The guitar that you’re most closely associated with is your G&L Rampage. What has made it such a go-to guitar for you over the years?
Eddie Van Halen probably has a lot to do with why I play a Strat-style guitar— that whole single volume knob, single humbucker, and a whammy thing. Being a Van Halen fan and being into a whole generation that was influenced by him—George Lynch, Warren DiMartini, all those dudes—they all played that Van Halen Strat-y tremolo kind of guitar, and that’s what appealed to me as well. The G&L is a guitar that I stumbled upon while I was working in a music store in Dallas in ’85 or so. I remember the first time I played that guitar, and it just felt right to me—the hard rock maple neck with just a little finish, so your hand moves across it really well, and the wide ebony fingerboard, the Kahler. It had a Seymour Duncan JB for all those early records, but it’s had a Rock City pickup for the last couple of years.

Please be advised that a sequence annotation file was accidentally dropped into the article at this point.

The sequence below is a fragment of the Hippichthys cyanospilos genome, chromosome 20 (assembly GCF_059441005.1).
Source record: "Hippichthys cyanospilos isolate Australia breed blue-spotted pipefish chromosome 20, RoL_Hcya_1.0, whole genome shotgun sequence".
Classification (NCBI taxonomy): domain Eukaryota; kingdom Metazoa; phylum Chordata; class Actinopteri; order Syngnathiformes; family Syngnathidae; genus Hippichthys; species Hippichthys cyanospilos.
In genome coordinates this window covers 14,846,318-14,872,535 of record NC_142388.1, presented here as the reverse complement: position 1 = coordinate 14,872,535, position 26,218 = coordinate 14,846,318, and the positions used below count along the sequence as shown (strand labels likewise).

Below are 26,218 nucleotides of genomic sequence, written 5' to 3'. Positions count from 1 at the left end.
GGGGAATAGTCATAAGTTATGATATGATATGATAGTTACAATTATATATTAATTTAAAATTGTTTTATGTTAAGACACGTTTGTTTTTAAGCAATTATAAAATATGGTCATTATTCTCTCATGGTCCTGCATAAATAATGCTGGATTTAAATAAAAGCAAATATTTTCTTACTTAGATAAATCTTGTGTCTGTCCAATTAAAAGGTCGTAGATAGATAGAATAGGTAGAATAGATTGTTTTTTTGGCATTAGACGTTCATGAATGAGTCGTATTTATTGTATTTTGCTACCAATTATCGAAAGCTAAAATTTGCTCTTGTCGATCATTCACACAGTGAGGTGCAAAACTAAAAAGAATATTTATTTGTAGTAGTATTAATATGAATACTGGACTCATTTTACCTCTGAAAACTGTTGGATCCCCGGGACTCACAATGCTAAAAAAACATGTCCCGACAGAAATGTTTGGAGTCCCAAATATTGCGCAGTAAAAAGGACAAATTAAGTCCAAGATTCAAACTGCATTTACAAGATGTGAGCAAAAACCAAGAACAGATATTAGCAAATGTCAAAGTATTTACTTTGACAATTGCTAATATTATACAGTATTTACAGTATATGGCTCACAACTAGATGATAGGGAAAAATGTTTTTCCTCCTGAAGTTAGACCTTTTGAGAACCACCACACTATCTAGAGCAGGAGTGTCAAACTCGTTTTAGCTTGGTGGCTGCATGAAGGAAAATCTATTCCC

Of all the guys that you just mentioned, you’re the only one that uses a Kahler whammy. Talk about that system.
It’s not a Floyd Rose, which is a big, beefy, bulletproof tank of a tremolo system. The Kahler is a little squirrellier, but it works for me. It’s something that’s always felt right. Any time I play a Floyd, it feels too stiff. The strings are too stiff. Also, I’m super heavy with my right hand, clamping down and muting at the bridge. I guess you can make the Floyd more stable for palm muting, but the ones I’ve played, when you put any pressure on them, it moves the bridge. The Kahler doesn’t do that. It just felt instantly right to me.
Your trademark effect is the wah pedal. Describe your signature Cry Baby, and what you like about that pedal.